UNITED STATl<::l! V. SMITH.
leakage, and that this bad been done with the knowledge and con· sent of the internal revenue officers; that the designated place of de· posit at the time referred to in December, 1885, was about full; and defendant testified that he had removed the three packages therefrom, and placed them in the outhouse for safe-keeping, and in order.that he might have convenient access to the packages left in the place of deposit, and prevent leakage, etc. The following authorities were cited and commented upon in the -argument of the case: State v. Gilbert, 87 N. C. 527; State v. White.ner, 93 N. C. 590; State v. Harrison, ld. 605; Felton V. U. S., 96 U. S. 699; State V. Barbee, 92 N. C. 820; U. S. V. Kirby, 7 Wall. 482; Lilienthal's Tobacco v. U. S., 97 U. S. 237; State v. King, 86 N. C. 603; U. S. V. Ulrici, 12 Myers, Fed. Dec.666; U. S. V. Three Railroad Gars, ld. 562. Ff.. G. Jones, U. S. Atty., for the United States. James E. Boyd, for defendant. After the close of the argument, his honor, Judge DICK, delivered the following charge to the jury:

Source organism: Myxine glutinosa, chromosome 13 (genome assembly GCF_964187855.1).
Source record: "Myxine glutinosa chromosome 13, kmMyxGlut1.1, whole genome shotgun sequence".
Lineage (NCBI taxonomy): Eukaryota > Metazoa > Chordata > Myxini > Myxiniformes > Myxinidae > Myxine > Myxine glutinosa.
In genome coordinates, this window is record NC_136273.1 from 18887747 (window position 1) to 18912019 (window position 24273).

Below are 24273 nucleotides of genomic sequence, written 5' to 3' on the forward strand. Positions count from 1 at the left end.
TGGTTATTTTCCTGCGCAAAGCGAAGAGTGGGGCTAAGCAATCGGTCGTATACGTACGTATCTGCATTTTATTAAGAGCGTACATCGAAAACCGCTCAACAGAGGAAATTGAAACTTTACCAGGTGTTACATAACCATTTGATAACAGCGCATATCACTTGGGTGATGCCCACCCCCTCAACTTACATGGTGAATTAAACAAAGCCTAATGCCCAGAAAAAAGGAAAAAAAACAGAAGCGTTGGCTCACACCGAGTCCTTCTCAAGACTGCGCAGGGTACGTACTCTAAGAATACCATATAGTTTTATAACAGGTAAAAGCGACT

Gentlemen of the Jury: When the testimony was closed in this case, I requested the counsel io make as careful an examination of legal authorities as they could during the recess of the court, and submit to me arguments upon the questions of law involved. You have heard the legal arguments, and .also arguments upon the matters of fact presented by the evidence, .and you are nOw prepared to receive the instrnctions of the court upon the material questions of law so fully discussed. I will not recapitulate the testimony, as there is not much con· flict, but leave all questions of fact entirely to your determination. The law is a· system composed of maxims, rules, and principles which have been devised and adopted for the purpose of securing and regulating business transactions, social relations, and political order among men. The elements of the law are founded in reason and natural justice, and are the outgrowth of human experience, knowledge, and wisdom, developed in the course of ages. It has been well said that "the reason of the law is the life of the law." Justice is the spirit -of the law, and Christian civilization has adorned it with many principles of humanity and benevolence. I will briefly consider and explain some of the familiar general rules ·of the law which have been l'eferred to in the course of the argument ·of counsel. In all trials for crime the prosecution must prove, beyond a reason· .able doubt, the truth of every fact essential, in point of law, to con· stitute the offense charged in the indictment. This rule has long ex· isted, and is founded in natural justice and humanity; as all good and just men feel that,when such a doubt exists, it is better for the welfare of society to acquit than to condemn.. Every person accus4;jd